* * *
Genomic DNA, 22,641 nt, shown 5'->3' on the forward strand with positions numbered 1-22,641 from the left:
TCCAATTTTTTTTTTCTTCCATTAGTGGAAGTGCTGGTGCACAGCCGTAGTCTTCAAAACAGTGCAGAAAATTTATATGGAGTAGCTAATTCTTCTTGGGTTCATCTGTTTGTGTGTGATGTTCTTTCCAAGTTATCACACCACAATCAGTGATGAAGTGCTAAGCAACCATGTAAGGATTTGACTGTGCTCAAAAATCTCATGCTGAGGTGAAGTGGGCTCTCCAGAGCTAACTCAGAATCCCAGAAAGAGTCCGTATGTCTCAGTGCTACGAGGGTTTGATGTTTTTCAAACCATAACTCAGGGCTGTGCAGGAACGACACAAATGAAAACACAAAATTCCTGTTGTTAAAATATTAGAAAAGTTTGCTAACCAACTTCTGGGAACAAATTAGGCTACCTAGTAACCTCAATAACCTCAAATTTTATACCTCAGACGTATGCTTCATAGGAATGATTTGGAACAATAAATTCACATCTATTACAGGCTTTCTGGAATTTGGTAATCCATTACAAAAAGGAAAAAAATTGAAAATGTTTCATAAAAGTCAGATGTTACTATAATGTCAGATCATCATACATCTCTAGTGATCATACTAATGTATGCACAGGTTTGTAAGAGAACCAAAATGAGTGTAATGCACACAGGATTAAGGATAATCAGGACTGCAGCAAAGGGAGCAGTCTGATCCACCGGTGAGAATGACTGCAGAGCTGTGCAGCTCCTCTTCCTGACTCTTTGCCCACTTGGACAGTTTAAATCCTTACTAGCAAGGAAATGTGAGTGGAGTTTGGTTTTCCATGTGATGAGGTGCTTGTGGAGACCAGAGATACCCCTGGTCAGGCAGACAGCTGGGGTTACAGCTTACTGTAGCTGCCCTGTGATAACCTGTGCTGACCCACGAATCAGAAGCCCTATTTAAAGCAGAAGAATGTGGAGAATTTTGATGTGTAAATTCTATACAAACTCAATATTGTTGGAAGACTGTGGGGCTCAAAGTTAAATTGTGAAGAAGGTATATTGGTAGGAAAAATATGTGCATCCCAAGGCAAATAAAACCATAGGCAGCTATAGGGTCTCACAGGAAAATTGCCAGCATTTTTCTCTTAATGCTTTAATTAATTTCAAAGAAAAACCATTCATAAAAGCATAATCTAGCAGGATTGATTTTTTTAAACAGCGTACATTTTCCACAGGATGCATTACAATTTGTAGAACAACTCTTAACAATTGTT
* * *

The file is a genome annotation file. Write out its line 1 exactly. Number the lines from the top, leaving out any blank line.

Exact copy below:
Genomic DNA, 22,641 nt, shown 5'->3' on the forward strand with positions numbered 1-22,641 from the left: